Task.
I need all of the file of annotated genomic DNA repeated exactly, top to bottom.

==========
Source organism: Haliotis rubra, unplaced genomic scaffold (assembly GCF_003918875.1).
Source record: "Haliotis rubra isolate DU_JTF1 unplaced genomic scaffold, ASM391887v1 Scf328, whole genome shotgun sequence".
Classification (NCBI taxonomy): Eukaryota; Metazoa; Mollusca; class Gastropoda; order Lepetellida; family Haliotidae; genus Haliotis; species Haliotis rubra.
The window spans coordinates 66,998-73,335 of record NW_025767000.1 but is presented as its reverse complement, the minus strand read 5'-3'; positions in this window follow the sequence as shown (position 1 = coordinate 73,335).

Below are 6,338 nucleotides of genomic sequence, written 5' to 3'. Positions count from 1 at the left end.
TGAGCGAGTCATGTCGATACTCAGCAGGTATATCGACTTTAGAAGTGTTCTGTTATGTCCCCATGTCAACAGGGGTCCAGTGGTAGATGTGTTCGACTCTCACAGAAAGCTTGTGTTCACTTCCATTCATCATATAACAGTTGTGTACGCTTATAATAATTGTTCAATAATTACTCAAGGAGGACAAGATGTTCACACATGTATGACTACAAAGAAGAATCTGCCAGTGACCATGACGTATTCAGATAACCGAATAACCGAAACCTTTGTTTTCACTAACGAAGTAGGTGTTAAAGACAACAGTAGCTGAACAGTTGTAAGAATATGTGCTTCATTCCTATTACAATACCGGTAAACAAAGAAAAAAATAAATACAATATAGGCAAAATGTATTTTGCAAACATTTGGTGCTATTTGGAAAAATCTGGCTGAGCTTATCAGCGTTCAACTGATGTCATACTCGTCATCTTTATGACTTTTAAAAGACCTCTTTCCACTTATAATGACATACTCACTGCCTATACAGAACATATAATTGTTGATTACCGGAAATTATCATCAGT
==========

Source organism: Haliotis rubra, unplaced genomic scaffold (assembly GCF_003918875.1).
Source record: "Haliotis rubra isolate DU_JTF1 unplaced genomic scaffold, ASM391887v1 Scf328, whole genome shotgun sequence".
Classification (NCBI taxonomy): Eukaryota; Metazoa; Mollusca; class Gastropoda; order Lepetellida; family Haliotidae; genus Haliotis; species Haliotis rubra.
The window spans coordinates 66,998-73,335 of record NW_025767000.1 but is presented as its reverse complement, the minus strand read 5'-3'; positions in this window follow the sequence as shown (position 1 = coordinate 73,335).

Below are 6,338 nucleotides of genomic sequence, written 5' to 3'. Positions count from 1 at the left end.
TGAGCGAGTCATGTCGATACTCAGCAGGTATATCGACTTTAGAAGTGTTCTGTTATGTCCCCATGTCAACAGGGGTCCAGTGGTAGATGTGTTCGACTCTCACAGAAAGCTTGTGTTCACTTCCATTCATCATATAACAGTTGTGTACGCTTATAATAATTGTTCAATAATTACTCAAGGAGGACAAGATGTTCACACATGTATGACTACAAAGAAGAATCTGCCAGTGACCATGACGTATTCAGATAACCGAATAACCGAAACCTTTGTTTTCACTAACGAAGTAGGTGTTAAAGACAACAGTAGCTGAACAGTTGTAAGAATATGTGCTTCATTCCTATTACAATACCGGTAAACAAAGAAAAAAATAAATACAATATAGGCAAAATGTATTTTGCAAACATTTGGTGCTATTTGGAAAAATCTGGCTGAGCTTATCAGCGTTCAACTGATGTCATACTCGTCATCTTTATGACTTTTAAAAGACCTCTTTCCACTTATAATGACATACTCACTGCCTATACAGAACATATAATTGTTGATTACCGGAAATTATCATCAGT